So, to go back to the original question, we must ask what is the point of it all. Christians (but not exclusively, of course) will argue that profit should be made, not as an end in itself, but in order to serve the common good of people and the planet. That is, economics should serve anthropology and not vice versa. We work to live, not live to work (although an argument can be made that human beings do live to work – which raises questions about those who refuse to work and how a moral society treats those who are unable to work).

And this is where some of us have a problem. Why is it a moral matter that poor people should be squeezed until they bleed – incentivised by being made poorer or more pressurised – whilst the same moral imperative ceases to apply to those who have the resources to play the system, get others to pay for their failures and get away with self-preservation as a sanction-free 'good'? Bankers and politicians got us into the catastrophic financial crisis of the last six years, but they seem not to be paying: the tax payers – including the poorer and squeezed ones – are paying for mistakes made by the rich. And the bonuses keep being paid. If the poor fail, they are disgraced and humiliated; if the powerful fail, they must be incentivised whilst others pay for their failure. Big-time tax evaders are not ritually humiliated in the press.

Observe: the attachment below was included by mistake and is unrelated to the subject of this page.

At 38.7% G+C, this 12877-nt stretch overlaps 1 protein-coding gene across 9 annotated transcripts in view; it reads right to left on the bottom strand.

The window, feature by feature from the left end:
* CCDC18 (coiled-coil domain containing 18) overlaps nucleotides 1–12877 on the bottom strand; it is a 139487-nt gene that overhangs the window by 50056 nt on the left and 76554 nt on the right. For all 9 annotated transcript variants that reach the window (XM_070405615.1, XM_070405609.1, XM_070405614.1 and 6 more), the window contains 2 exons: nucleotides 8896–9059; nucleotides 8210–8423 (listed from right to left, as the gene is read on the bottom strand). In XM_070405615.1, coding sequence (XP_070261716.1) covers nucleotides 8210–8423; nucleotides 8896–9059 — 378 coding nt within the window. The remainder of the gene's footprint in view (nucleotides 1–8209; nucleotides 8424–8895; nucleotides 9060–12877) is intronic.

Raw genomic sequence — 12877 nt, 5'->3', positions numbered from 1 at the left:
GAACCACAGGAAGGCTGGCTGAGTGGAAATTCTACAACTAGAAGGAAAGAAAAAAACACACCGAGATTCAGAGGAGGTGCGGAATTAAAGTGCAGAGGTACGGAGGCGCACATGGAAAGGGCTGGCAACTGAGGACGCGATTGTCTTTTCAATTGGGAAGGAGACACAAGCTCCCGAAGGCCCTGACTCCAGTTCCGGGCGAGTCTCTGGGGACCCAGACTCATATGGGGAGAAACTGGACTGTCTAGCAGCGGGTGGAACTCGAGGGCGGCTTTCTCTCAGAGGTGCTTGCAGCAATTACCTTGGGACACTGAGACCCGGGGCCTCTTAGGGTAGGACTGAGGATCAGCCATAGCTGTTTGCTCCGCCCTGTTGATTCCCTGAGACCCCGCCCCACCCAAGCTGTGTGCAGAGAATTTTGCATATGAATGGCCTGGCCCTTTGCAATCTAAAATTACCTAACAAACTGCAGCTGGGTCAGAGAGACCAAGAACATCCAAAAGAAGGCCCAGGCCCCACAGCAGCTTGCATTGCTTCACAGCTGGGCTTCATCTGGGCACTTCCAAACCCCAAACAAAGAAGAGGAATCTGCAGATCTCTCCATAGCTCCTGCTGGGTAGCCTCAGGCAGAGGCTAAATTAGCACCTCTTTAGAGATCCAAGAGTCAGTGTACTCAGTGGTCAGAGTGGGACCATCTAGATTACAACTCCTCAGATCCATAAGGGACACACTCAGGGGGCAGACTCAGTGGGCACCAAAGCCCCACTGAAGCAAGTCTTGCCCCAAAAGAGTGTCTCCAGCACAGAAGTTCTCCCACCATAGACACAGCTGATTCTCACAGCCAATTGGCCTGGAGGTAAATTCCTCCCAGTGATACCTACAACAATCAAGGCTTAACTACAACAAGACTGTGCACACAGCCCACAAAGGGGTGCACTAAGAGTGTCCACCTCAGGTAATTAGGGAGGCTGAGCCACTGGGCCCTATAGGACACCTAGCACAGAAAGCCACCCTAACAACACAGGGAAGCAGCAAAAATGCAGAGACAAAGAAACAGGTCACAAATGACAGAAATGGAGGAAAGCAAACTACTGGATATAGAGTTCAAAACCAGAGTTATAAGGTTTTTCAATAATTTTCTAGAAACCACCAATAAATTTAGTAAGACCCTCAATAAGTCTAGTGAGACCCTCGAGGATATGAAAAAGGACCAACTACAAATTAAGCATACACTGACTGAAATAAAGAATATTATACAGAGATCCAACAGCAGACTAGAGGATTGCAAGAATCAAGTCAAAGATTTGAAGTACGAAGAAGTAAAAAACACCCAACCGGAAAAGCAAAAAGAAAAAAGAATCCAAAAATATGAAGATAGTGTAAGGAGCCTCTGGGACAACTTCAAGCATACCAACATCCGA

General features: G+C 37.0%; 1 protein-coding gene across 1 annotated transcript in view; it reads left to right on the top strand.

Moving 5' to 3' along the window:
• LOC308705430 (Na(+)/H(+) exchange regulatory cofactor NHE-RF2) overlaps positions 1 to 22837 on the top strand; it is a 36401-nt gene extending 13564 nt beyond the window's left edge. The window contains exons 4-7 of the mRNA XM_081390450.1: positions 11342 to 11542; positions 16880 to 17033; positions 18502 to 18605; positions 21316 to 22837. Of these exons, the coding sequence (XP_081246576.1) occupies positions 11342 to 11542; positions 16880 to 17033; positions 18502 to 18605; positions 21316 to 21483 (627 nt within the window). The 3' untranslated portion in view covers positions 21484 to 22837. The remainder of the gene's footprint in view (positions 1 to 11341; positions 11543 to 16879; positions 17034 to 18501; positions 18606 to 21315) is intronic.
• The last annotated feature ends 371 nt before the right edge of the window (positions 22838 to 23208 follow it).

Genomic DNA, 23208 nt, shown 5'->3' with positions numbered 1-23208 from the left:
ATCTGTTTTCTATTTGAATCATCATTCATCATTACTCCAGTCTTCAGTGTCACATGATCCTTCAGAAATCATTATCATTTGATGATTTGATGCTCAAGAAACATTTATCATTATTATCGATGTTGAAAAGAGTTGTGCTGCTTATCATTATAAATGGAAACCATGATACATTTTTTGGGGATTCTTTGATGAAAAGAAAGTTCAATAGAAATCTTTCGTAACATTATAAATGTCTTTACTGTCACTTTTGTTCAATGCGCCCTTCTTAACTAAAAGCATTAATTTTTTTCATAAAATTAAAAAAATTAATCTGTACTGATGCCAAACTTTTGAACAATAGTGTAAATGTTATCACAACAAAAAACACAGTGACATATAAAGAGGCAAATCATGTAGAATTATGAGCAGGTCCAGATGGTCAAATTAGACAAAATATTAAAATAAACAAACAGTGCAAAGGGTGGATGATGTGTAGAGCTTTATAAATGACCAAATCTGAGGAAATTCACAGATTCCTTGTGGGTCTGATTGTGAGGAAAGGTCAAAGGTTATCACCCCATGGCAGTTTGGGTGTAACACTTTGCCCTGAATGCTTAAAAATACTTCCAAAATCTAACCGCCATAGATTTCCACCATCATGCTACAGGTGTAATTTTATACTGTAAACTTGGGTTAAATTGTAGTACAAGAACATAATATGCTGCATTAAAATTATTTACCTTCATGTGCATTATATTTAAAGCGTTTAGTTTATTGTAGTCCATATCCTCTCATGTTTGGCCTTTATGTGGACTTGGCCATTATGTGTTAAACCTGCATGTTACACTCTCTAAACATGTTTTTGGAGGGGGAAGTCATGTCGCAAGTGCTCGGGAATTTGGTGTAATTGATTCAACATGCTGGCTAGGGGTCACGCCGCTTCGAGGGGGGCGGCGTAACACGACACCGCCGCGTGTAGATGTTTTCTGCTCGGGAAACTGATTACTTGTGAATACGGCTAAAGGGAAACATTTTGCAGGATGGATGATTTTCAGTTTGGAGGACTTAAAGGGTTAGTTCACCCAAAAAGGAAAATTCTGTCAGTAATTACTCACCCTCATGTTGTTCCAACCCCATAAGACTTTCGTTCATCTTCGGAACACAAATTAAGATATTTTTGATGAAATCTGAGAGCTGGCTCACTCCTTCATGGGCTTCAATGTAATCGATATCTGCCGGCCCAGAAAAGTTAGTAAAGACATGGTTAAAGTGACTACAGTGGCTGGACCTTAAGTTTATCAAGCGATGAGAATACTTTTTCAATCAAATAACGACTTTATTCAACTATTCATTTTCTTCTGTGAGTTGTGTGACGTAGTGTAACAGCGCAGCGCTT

Is this justice?

Well, the point is not to relativise justice, but to ask what the point of profit is. If business put economics into an anthropological framework, asking whom this whole project is supposed to be for, it would find itself framing its language and choices differently. 'Corporate social responsibility' should not be a useful add-on, making people feel better about themselves (again, as an end in itself), but should be an integral purpose that shapes decisions about people.

In other words, profit should make society better and enable all people to flourish in a society for which we all take responsibility. A Christian theological anthropology can say nothing less.

And, ultimately, markets do not dictate anything. The people who create and shape markets do. And they do so according to assumptions they hold about human and economic purpose. People are responsible, not abstracted or personified dynamics behind which people can hide.

So, being pro-business, pro-work, pro-profit and pro-value, I simply ask where welfare and profit and taxation fit in to which anthropological ends we have decided to choose?